The road from the 1960s until 2020 and the stories along the Rounder Records route will be no arduous trek because Nowlin assuages nothing in what he fearlessly and candidly writes. Perhaps, Alison Krauss explains her record label best in this excerpt of her interview with music historian Barry Mazor: “Rounder is about tending to the whole career of a musician. …they have that love for music and for traditional music for what it is. …” (Nowlin, p. 279)
Nowlin makes it clear that from its meager beginning, Rounder Records had a mission, and from that mission, the founders never faltered. More than profit from the music was the preservation of the music. That’s a legacy few attain because few businesses think and plan beyond profit.
On April 14, 2010, the press release headlines read: CONCORD MUSIC GROUP ACQUIRES CELEBRATED AMERICAN ROOTS LABEL ROUNDER RECORDS. From there, Nowlin takes readers through more changes, including new leadership, the company’s move to Nashville, and the celebration (or non-celebration due to the COVID-19 pandemic) of Rounder’s 50th anniversary.
So often, big conglomerates obliterate the organic, homegrown attraction and ideals of the smaller entities they take over. That’s not so with Rounder, and Nowlin analyzes that much better than this reviewer: “…Rounder Records—the little folk label from Cambridge—seemed to remain very much respected by the powers-that-be at Concord. Whatever else we did, we seem to have built a legacy out of love for the music, one that endured and spoke to something in the hearts of people in the business.” (Nowlin, p. 272)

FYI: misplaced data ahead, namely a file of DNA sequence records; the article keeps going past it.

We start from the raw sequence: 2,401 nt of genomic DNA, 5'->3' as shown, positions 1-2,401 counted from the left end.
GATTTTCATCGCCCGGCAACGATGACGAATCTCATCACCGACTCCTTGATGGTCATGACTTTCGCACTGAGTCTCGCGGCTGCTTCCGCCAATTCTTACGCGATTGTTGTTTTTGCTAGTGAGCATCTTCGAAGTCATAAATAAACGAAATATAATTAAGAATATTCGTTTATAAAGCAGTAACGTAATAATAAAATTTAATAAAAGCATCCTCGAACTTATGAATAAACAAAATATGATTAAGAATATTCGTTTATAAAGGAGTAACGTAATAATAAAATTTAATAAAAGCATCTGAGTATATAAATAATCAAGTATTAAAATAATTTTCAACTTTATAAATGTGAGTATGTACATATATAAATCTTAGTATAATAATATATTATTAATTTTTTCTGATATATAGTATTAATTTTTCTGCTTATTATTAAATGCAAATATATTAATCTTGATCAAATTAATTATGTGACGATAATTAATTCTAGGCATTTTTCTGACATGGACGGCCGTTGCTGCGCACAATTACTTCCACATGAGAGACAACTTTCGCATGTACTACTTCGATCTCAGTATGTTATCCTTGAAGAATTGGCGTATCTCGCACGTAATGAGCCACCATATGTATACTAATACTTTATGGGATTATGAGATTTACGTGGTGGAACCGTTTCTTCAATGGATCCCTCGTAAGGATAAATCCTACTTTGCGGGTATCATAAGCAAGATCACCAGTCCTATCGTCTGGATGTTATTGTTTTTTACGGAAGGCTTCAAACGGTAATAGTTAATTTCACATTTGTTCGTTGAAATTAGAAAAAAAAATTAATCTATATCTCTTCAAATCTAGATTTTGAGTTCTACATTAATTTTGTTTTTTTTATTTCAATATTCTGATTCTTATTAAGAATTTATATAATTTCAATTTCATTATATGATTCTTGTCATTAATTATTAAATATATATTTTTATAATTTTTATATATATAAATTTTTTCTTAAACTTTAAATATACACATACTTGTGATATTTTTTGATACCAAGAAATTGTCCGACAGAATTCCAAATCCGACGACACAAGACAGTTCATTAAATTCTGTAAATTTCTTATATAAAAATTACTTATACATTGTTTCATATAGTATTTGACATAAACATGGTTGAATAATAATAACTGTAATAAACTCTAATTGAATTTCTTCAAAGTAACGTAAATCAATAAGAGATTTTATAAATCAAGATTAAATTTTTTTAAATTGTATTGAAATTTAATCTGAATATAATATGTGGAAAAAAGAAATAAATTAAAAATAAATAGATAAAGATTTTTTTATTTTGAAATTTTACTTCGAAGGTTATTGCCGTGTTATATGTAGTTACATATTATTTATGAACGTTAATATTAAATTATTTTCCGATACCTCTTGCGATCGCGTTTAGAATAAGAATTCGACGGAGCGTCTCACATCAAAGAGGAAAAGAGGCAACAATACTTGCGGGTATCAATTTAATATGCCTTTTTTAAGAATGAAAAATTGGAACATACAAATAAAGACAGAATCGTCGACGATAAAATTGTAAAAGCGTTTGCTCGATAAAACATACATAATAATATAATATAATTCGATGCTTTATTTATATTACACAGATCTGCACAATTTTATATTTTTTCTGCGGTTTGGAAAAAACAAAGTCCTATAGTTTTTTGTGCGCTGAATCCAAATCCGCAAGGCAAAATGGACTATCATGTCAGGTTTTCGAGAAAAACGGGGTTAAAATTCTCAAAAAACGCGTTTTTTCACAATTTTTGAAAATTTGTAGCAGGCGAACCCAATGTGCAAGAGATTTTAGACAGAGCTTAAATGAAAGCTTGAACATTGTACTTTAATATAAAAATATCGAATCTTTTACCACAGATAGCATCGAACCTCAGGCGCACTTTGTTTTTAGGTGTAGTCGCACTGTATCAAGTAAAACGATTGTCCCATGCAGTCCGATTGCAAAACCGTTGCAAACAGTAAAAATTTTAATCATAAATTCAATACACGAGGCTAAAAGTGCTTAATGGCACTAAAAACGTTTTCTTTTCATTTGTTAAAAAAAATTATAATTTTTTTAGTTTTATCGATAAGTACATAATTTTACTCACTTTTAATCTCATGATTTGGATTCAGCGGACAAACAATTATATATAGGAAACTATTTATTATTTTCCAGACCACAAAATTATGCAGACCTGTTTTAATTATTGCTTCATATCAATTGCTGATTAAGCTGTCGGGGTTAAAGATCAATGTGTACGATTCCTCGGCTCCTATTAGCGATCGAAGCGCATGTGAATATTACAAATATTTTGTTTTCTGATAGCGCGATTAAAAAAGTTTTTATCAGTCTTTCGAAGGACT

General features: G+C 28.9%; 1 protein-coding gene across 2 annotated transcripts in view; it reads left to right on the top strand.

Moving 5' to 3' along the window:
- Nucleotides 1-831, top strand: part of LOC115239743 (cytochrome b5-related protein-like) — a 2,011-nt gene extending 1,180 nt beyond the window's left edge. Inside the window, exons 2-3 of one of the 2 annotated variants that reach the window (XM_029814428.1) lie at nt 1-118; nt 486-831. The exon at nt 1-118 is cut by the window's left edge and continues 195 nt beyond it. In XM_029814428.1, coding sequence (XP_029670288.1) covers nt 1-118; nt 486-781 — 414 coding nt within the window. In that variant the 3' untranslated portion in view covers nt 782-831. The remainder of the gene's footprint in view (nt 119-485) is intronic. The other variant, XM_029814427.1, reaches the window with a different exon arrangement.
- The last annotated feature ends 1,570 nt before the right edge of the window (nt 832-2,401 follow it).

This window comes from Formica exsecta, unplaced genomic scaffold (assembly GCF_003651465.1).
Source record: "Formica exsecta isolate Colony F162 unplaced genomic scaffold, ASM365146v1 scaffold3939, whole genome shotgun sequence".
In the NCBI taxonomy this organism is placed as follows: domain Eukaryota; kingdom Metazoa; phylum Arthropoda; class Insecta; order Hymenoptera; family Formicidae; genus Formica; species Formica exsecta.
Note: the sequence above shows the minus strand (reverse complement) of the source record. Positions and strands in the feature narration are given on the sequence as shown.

When you choose Vinyl Ventures: My Fifty Years at Rounder Records by Bill Nowlin, you will learn much about the music industry and the people who make it or break it. You’ll also grow as a person, realizing that music is more than unassuming enjoyment and entertainment. It’s the complexity and analysis of societies, the language of diversity, and the history and heritage of cultures around the globe.
Having entered teen years in 1966, this reviewer remembers ripping the cellophane off the latest purchase, sliding the record from its cover carefully, and making sure fingerprints didn’t smudge the shiny, black vinyl. The record spun on a turntable until scratches and smudges from age became one with the rhythmic beat.
Nowlin’s money-saving story conjured memories from my teen years. After visiting my dad, who lived 100 miles away, I’d make a person-to-person call to his number and ask to speak to our designated code-name to let Dad know I had arrived safely home. When he said, “He’s not here,” we hung up the phone, him knowing I’d made it home safely and us both having accomplished the mission.
The 21st Century Craze of Vinyl Records:
Over 500,000 copies Adele’s newest album are being pressed on vinyl. Taylor Swift is re-releasing her album “Red” on vinyl and other top-selling artists like Ed Sheeran and Coldplay are going vinyl as well. Because vinyl factories can’t meet the demand, there is a massive delay in vinyl releases. In 2020, for the first time since 1986, vinyl record sales topped CD sales, and in the first six months of 2021, vinyl record sales were 108 percent higher than the same period in 2020. Plus, large department stores like Target, Walmart, Amazon, and others are cashing in on vinyl sales. Why? In a CNBC interview, Billy Fields, the resident vinyl expert at Warner Music Group, says, “Vinyl is eternally cool.”
Here are a few “vinyl” gifts (some autographed) from the reviewer’s friends and family. You can’t do this with streaming. And you certainly can’t decorate the walls with plastic CD covers. Well, you can—but it won’t be near as cool.